The results of Mireault's study, "Push or Carry? Pragmatic Opportunities for Language Development in Strollers versus Backpacks," are published in the May-June issue of the journal Infancy. They confirm what she'd long suspected: When compared to strollers, she writes, backpacks are more likely to "increase the opportunity for shared perceptual, linguistic, kinesthetic and social-emotional experiences between caregivers and infants."

KIDS VT: Why did you do this study?

GINA MIREAULT: I don't think it's something that a lot of parents think about. They just use whatever is convenient and don't necessarily think about the developmental differences. One reason that comparing transport modalities is important is because parents employ them early, frequently and throughout the first year. So it's helpful for parents to think about the benefits their babies get in one versus the other.

KVT: How did you gather your data?

GM: My research assistants, Scott Rainville and Breanna Laughlin, set up times to meet with participating parents in the locations where the parents typically take their walks. We didn't want this to be weird or unusual for the babies. They then outfitted the infants and parents with head-mounted GoPro video cameras, which weigh only 2.4 ounces, or the equivalent of two slices of bread. As all the infants were winter babies, they were accustomed to wearing hats.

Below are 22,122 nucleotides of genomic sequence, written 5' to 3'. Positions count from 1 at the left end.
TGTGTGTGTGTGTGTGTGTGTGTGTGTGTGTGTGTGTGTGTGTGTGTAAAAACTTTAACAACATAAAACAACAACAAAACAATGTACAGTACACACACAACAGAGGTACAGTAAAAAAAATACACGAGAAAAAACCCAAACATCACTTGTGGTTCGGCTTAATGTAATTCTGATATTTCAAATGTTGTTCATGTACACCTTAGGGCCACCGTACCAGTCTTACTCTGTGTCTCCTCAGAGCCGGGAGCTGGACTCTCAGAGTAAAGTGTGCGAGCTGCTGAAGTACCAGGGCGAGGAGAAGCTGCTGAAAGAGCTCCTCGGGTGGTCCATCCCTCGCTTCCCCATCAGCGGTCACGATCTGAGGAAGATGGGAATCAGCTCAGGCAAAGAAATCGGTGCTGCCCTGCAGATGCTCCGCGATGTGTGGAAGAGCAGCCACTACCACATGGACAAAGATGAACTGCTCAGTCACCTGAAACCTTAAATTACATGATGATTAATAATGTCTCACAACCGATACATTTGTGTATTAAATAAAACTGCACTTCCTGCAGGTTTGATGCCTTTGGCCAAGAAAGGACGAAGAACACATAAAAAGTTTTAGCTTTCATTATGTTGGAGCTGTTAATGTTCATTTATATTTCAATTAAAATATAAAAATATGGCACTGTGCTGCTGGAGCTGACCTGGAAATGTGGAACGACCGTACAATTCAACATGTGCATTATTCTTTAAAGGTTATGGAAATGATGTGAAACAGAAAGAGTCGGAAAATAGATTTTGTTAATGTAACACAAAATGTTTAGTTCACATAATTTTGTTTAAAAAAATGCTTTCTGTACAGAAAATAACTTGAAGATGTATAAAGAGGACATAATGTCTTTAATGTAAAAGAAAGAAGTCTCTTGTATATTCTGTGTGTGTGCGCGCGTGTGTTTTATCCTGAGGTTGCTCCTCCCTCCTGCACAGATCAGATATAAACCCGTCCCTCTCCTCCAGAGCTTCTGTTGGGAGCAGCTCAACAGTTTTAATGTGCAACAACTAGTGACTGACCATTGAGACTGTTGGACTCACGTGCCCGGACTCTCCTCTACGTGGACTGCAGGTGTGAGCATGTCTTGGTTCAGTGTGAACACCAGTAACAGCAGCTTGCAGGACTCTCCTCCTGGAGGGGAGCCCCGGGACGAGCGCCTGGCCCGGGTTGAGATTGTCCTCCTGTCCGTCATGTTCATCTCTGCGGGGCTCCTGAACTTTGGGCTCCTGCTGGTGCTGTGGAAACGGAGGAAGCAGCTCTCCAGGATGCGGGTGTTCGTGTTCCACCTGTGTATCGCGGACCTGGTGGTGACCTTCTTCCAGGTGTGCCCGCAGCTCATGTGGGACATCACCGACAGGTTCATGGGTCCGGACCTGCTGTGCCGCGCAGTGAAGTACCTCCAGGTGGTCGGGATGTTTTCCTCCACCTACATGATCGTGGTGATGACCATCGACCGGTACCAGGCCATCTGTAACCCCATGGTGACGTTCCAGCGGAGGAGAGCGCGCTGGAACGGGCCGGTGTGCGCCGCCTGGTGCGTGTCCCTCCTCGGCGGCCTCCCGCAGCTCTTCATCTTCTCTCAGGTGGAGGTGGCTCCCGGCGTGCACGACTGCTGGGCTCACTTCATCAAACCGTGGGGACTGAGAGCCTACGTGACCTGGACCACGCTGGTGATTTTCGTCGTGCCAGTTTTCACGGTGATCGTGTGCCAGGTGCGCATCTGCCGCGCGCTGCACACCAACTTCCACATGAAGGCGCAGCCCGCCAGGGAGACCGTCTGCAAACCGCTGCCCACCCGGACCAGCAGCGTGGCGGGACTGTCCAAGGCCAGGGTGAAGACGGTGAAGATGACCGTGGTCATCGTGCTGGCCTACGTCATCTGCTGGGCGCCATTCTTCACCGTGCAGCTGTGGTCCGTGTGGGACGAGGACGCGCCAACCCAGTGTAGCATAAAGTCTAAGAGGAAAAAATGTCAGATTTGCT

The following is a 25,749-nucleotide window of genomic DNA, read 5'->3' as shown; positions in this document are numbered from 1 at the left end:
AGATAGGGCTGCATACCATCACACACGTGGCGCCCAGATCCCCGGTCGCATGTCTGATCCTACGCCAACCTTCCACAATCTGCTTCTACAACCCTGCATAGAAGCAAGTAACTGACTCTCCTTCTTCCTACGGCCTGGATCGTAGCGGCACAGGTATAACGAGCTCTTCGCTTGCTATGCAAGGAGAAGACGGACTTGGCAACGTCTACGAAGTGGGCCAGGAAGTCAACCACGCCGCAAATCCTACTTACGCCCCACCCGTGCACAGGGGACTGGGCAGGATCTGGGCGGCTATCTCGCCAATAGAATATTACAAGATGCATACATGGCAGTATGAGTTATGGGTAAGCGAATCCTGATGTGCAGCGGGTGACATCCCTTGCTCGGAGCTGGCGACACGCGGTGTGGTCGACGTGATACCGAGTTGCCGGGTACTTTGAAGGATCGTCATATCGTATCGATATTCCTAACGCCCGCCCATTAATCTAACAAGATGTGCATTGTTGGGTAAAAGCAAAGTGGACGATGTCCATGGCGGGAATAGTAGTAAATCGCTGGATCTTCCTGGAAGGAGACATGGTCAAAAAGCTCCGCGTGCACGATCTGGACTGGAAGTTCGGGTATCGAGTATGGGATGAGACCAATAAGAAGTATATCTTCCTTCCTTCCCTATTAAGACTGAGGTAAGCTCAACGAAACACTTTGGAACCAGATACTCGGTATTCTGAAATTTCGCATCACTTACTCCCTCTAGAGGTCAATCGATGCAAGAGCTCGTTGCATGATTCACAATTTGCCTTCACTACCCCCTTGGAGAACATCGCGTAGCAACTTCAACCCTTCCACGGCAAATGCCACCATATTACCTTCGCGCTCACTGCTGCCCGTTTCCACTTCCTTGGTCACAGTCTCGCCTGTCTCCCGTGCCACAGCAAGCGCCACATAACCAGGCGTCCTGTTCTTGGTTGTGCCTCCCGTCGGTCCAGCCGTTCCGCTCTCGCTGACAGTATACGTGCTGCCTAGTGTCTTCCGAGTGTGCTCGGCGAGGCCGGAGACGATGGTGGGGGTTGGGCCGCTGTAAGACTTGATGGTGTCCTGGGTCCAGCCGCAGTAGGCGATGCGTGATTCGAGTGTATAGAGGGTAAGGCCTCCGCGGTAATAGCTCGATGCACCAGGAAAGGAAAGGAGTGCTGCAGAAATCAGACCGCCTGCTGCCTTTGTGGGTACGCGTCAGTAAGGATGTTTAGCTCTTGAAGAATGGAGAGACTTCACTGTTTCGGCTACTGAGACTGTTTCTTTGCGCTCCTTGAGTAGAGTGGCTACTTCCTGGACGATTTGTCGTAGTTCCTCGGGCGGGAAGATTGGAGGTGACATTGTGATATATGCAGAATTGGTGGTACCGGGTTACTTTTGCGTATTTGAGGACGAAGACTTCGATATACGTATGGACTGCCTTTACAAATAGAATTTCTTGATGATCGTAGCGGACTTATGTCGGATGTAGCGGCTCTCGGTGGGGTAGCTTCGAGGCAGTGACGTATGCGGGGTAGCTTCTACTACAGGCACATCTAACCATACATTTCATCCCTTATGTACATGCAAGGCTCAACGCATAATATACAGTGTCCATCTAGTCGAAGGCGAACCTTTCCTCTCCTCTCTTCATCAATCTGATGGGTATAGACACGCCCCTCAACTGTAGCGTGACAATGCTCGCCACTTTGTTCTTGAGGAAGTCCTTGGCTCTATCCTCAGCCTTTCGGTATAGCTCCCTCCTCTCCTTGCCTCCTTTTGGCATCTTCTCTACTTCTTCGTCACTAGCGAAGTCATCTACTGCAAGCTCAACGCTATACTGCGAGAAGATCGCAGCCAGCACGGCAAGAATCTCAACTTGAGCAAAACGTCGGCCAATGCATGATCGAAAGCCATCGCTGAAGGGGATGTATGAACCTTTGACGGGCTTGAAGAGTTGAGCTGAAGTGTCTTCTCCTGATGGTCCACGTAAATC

KVT: How did you ensure that the timing of the experiment didn't affect the results?

GM: We did something called counterbalancing for order: Half of the sample used the stroller first, and the other half used the backpack first. If we started all the babies in the backpack first, they may be less chatty in the stroller because they're tired. And, we did both walks in one visit.

KVT: Then what?

GM: We had the infant-parent teams take two walks, following the same route. The walks were eight minutes apiece. Each parent was given a timer that would go off after four minutes, and they'd turn around and return the same way. Then they'd switch conditions — say, from backpack to stroller — then start the timer, take the same walk and repeat.